lemon verbena and rhubarb frasier

I’ve been thinking about making a fraisier for a while (i.e. about three years). I’m so glad I finally did – it’s not nearly as scary as I thought it would be! Perhaps my biggest fear was the ring of strawberries along the edge not staying in place, or even worse, not being able to pull off the cake ring at the very end. Neither of those events came to pass as you can see (and on the ring removal side, it just takes a bit of warming up via blow dryer.)

Fraisier is a cake named for it’s fruit (la fraise) usually made of two layers of sponge enclosing cream and strawberries, and then topped with a layer of marzipan. It’s most recognizable for the ring of exposed strawberry halves.

This fraisier is a bit of a riff off of the original. Starting with the cake, I went with joconde, an almond sponge, instead of genoise. It’s one of my favourite base cakes – it’s stronger, moister and has a wonderfully rich taste, and in lieu of the marzipan, it provides a gentle almond flavour. For the filling, I infused the creme diplomat with lemon verbena and thyme for a fresh herbal taste, and packed the centre with tart roasted rhubarb. And as hinted, I skipped the marzipan – I love marzipan, but I do think the more-cream-on-top approach, one which I’ve seen a number of times (like here!) is a lovely balance of flavours.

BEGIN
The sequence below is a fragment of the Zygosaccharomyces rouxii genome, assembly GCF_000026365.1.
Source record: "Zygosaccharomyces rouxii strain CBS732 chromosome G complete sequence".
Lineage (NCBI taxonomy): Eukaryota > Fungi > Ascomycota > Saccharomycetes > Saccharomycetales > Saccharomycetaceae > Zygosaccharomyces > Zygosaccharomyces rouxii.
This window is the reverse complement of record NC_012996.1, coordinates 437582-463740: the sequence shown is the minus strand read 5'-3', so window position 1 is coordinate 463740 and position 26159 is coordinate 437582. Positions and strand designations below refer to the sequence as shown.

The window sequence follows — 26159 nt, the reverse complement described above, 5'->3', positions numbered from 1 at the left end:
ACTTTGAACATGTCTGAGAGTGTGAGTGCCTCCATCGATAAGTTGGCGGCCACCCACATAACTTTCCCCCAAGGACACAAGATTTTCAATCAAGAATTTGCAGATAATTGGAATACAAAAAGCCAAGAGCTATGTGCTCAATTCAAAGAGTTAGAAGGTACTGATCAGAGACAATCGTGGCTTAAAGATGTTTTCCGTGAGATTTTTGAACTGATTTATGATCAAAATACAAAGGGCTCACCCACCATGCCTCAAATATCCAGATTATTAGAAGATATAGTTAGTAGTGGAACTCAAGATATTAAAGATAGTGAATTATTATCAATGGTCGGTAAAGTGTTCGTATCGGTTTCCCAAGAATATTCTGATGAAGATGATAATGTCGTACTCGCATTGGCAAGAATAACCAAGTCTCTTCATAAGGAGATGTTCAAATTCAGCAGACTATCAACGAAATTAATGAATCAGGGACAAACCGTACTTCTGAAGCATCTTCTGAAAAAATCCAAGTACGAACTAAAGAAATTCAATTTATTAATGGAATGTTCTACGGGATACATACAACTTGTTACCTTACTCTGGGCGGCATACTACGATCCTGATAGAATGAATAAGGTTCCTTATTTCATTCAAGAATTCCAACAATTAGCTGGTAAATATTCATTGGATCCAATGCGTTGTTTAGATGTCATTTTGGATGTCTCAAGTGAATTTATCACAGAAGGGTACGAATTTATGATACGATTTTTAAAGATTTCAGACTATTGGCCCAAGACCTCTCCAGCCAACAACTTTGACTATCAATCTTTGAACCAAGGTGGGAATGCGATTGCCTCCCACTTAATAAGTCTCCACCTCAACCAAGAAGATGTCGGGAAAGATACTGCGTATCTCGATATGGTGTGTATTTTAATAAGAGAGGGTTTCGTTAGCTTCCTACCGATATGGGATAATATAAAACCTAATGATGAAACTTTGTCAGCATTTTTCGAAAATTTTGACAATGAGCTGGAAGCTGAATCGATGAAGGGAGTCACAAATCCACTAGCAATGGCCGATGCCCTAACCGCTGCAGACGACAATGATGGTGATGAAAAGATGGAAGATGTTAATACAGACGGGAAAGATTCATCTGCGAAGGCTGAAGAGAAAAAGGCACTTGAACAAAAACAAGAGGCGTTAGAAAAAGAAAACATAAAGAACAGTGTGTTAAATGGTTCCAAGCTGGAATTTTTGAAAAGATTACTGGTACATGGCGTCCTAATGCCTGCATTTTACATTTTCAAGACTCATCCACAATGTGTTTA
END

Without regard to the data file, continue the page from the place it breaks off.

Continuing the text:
For the ambitious, Tamal Ray recently shared a frasier recipe in the Guardian with a double strawberry ring, while the blog Freddy’s Harajuku has a full on double-decker frasier.

As for me, I can’t wait to try this again in different flavour variations!

lemon verbena and rhubarb frasier
lemon verbena and rhubarb frasier
lemon verbena and rhubarb frasier

past tentimestea birthday rhubarb cakes:

lemon verbena and rhubarb frasier

lemon verbena, thyme & rhubarb fraisier

  • Servings: one 6-inch cake